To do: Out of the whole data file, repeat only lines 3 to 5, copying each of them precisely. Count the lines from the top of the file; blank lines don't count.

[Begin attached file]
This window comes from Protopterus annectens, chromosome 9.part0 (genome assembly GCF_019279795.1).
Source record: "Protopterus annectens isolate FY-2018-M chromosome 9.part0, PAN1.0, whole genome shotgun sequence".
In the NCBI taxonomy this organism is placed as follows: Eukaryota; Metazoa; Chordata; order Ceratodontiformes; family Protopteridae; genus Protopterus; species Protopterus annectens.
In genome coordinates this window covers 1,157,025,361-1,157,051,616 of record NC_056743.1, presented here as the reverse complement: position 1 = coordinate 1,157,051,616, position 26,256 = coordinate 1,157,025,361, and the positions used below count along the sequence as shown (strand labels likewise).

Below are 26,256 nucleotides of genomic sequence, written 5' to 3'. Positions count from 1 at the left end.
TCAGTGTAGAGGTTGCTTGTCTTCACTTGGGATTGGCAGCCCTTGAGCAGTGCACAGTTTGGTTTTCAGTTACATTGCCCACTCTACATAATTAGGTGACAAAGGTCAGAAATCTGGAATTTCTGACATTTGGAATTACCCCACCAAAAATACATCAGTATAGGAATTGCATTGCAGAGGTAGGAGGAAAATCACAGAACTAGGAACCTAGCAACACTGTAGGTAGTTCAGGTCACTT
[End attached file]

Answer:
In the NCBI taxonomy this organism is placed as follows: Eukaryota; Metazoa; Chordata; order Ceratodontiformes; family Protopteridae; genus Protopterus; species Protopterus annectens.
In genome coordinates this window covers 1,157,025,361-1,157,051,616 of record NC_056743.1, presented here as the reverse complement: position 1 = coordinate 1,157,051,616, position 26,256 = coordinate 1,157,025,361, and the positions used below count along the sequence as shown (strand labels likewise).

Below are 26,256 nucleotides of genomic sequence, written 5' to 3'. Positions count from 1 at the left end.